Rehman Malik: One passport and ministry short

The attempts by Rehman Malik to prove renunciation of his British citizenship took duplicity to another level.

Sufiyan Rana June 08, 2012
At some point prior to the 2009 Senate elections, Rehman Malik completed and signed a nomination form which, amongst other things, invited him to declare an oath stating,
… I am not subject to any of the disqualification specified in article 63 of the Constitution…

Now, article 63 of the Constitution lists 12 grounds on which disqualification of a member from the parliament may occur;  one of these is if the member ceases to be a citizen of Pakistan or acquires citizenship of a foreign state.

On May 29, 2012, the UK border agency advised Mr Malik that he was now registered as having renounced his British citizenship and furthermore provided him with a declaration of renunciation bearing the stamp of registration and confirming the date on which he had ceased to be a British citizen. This date was  May 30, 2012.

In completing and signing (on oath) the nomination form in 2009, Rehman Malik knowingly declared something to be true when he knew that it was not. At that point, he was still a British citizen. By doing so he acted dishonestly.

On May 2010, the Lahore High Court (LHC) dismissed an appeal by Rehman Malik against his conviction for corruption references by the accountability court and restored a three-year imprisonment sentence -  only for the sentence to be pardoned by virtue of the president exercising his authority under article 45.

Whilst the president's pardon related to the sentence passed and not the conviction, it is perhaps surprising that Rehman Malik’s Senate membership was not questioned given that he was still convicted by a court for acting in a manner prejudicial to the ideology of Pakistan - reason enough for disqualification under Article 63 (1)(g).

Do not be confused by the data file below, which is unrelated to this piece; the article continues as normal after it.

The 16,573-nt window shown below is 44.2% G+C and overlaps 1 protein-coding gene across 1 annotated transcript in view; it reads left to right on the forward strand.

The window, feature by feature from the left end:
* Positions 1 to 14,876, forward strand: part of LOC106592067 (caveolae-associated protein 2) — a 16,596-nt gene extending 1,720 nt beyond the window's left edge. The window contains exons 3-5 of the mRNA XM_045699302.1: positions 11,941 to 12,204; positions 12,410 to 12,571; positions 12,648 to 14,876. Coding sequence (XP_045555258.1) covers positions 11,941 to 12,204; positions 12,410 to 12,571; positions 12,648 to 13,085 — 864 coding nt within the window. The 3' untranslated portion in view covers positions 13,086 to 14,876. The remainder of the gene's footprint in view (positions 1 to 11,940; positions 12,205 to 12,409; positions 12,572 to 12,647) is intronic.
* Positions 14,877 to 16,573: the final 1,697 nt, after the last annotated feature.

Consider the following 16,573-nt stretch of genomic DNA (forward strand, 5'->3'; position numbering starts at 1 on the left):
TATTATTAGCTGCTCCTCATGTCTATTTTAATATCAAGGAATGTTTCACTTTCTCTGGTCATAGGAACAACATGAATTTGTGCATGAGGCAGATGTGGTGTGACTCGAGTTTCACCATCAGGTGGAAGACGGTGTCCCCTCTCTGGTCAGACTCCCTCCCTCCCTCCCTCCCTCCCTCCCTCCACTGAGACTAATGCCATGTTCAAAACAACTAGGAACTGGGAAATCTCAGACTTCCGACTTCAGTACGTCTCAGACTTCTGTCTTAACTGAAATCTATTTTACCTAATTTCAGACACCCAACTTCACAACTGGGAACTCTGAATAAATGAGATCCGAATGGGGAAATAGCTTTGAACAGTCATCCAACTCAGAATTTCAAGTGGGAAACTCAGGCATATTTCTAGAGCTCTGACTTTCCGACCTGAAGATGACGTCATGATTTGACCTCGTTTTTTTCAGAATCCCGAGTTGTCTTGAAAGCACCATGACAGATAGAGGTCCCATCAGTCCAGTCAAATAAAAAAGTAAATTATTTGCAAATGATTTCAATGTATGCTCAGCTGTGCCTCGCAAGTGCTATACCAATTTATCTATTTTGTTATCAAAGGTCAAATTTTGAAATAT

Notwithstanding these misdemeanours, the attempts by Rehman Malik to prove renunciation of his British citizenship took duplicity to another level. A cheque was presented as evidence of his attempt to renounce the citizenship in 2008. However, it contained an amount that would be payable for an application submitted in 2012 and not 2008 - leading to the obvious conclusion that it had been post dated.

Moreover, an affidavit - a witness statement taken on oath - purporting that the nationality had been renounced on March 25, 2008 was contradicted by the date contained on the supposed application submitted on April 25, 2008.

Despite the fact that Malik knowingly stated a falsehood in the nomination form, has been and stands convicted of an offence, and has potentially perjured himself with misleading information in the affidavit, Prime Minister Yousuf Raza Gilani has seen it fit to appoint him as his adviser on internal affairs with the status of a federal minister.

Not only does this bring into question the seriousness with which the government views the Supreme Court, it brings into question the judgement of our prime minister; Gilani is content to appoint a man who has proven his diminished credibility as his advisor.